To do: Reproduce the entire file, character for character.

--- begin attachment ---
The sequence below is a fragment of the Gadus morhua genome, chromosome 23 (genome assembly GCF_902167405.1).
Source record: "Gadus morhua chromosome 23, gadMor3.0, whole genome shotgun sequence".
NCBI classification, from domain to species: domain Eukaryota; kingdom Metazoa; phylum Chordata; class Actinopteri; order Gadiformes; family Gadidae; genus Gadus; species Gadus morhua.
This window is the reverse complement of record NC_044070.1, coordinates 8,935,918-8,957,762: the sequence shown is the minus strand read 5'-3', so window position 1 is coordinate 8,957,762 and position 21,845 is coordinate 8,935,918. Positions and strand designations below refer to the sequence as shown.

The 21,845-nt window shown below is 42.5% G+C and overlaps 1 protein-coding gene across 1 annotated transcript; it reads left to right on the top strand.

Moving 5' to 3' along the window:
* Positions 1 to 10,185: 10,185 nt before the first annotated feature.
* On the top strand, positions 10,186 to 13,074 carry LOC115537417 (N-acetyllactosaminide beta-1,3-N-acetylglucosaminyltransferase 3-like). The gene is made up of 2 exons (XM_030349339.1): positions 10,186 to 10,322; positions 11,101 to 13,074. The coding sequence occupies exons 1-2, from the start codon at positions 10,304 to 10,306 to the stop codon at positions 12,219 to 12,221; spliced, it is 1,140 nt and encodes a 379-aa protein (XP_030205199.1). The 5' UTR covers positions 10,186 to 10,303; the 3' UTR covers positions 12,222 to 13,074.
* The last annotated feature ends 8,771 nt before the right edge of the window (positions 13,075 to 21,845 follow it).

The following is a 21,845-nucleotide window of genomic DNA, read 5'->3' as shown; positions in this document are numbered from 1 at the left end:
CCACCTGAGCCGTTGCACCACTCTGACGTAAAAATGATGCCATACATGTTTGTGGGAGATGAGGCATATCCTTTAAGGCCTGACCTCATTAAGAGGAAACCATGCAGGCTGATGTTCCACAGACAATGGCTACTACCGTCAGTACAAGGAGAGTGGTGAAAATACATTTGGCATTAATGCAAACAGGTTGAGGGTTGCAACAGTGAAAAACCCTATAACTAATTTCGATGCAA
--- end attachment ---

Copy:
The sequence below is a fragment of the Gadus morhua genome, chromosome 23 (genome assembly GCF_902167405.1).
Source record: "Gadus morhua chromosome 23, gadMor3.0, whole genome shotgun sequence".
NCBI classification, from domain to species: domain Eukaryota; kingdom Metazoa; phylum Chordata; class Actinopteri; order Gadiformes; family Gadidae; genus Gadus; species Gadus morhua.
This window is the reverse complement of record NC_044070.1, coordinates 8,935,918-8,957,762: the sequence shown is the minus strand read 5'-3', so window position 1 is coordinate 8,957,762 and position 21,845 is coordinate 8,935,918. Positions and strand designations below refer to the sequence as shown.

The 21,845-nt window shown below is 42.5% G+C and overlaps 1 protein-coding gene across 1 annotated transcript; it reads left to right on the top strand.

Moving 5' to 3' along the window:
* Positions 1 to 10,185: 10,185 nt before the first annotated feature.
* On the top strand, positions 10,186 to 13,074 carry LOC115537417 (N-acetyllactosaminide beta-1,3-N-acetylglucosaminyltransferase 3-like). The gene is made up of 2 exons (XM_030349339.1): positions 10,186 to 10,322; positions 11,101 to 13,074. The coding sequence occupies exons 1-2, from the start codon at positions 10,304 to 10,306 to the stop codon at positions 12,219 to 12,221; spliced, it is 1,140 nt and encodes a 379-aa protein (XP_030205199.1). The 5' UTR covers positions 10,186 to 10,303; the 3' UTR covers positions 12,222 to 13,074.
* The last annotated feature ends 8,771 nt before the right edge of the window (positions 13,075 to 21,845 follow it).

The following is a 21,845-nucleotide window of genomic DNA, read 5'->3' as shown; positions in this document are numbered from 1 at the left end:
CCACCTGAGCCGTTGCACCACTCTGACGTAAAAATGATGCCATACATGTTTGTGGGAGATGAGGCATATCCTTTAAGGCCTGACCTCATTAAGAGGAAACCATGCAGGCTGATGTTCCACAGACAATGGCTACTACCGTCAGTACAAGGAGAGTGGTGAAAATACATTTGGCATTAATGCAAACAGGTTGAGGGTTGCAACAGTGAAAAACCCTATAACTAATTTCGATGCAA